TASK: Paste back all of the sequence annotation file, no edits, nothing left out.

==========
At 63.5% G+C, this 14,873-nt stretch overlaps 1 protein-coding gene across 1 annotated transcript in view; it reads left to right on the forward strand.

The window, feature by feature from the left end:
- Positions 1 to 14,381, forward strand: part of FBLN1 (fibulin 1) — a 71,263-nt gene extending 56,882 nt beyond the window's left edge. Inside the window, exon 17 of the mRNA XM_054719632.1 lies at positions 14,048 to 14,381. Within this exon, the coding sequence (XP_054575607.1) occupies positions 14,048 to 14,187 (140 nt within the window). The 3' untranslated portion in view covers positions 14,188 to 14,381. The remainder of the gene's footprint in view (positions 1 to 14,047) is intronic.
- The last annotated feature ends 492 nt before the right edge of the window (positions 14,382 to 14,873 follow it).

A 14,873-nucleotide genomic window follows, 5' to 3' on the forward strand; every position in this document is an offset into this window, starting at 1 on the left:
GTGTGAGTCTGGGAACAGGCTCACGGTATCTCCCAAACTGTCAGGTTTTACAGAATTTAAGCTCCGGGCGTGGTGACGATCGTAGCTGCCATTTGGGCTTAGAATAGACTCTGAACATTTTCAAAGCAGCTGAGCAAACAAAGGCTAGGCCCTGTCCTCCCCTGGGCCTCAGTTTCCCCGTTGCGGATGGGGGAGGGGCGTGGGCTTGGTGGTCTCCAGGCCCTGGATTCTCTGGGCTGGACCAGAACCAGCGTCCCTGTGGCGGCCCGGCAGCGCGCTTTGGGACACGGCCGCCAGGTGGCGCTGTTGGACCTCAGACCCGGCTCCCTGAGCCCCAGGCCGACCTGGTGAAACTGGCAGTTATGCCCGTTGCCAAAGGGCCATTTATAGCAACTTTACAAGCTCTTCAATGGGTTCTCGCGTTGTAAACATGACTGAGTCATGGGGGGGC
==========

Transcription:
At 63.5% G+C, this 14,873-nt stretch overlaps 1 protein-coding gene across 1 annotated transcript in view; it reads left to right on the forward strand.

The window, feature by feature from the left end:
- Positions 1 to 14,381, forward strand: part of FBLN1 (fibulin 1) — a 71,263-nt gene extending 56,882 nt beyond the window's left edge. Inside the window, exon 17 of the mRNA XM_054719632.1 lies at positions 14,048 to 14,381. Within this exon, the coding sequence (XP_054575607.1) occupies positions 14,048 to 14,187 (140 nt within the window). The 3' untranslated portion in view covers positions 14,188 to 14,381. The remainder of the gene's footprint in view (positions 1 to 14,047) is intronic.
- The last annotated feature ends 492 nt before the right edge of the window (positions 14,382 to 14,873 follow it).

A 14,873-nucleotide genomic window follows, 5' to 3' on the forward strand; every position in this document is an offset into this window, starting at 1 on the left:
GTGTGAGTCTGGGAACAGGCTCACGGTATCTCCCAAACTGTCAGGTTTTACAGAATTTAAGCTCCGGGCGTGGTGACGATCGTAGCTGCCATTTGGGCTTAGAATAGACTCTGAACATTTTCAAAGCAGCTGAGCAAACAAAGGCTAGGCCCTGTCCTCCCCTGGGCCTCAGTTTCCCCGTTGCGGATGGGGGAGGGGCGTGGGCTTGGTGGTCTCCAGGCCCTGGATTCTCTGGGCTGGACCAGAACCAGCGTCCCTGTGGCGGCCCGGCAGCGCGCTTTGGGACACGGCCGCCAGGTGGCGCTGTTGGACCTCAGACCCGGCTCCCTGAGCCCCAGGCCGACCTGGTGAAACTGGCAGTTATGCCCGTTGCCAAAGGGCCATTTATAGCAACTTTACAAGCTCTTCAATGGGTTCTCGCGTTGTAAACATGACTGAGTCATGGGGGGGC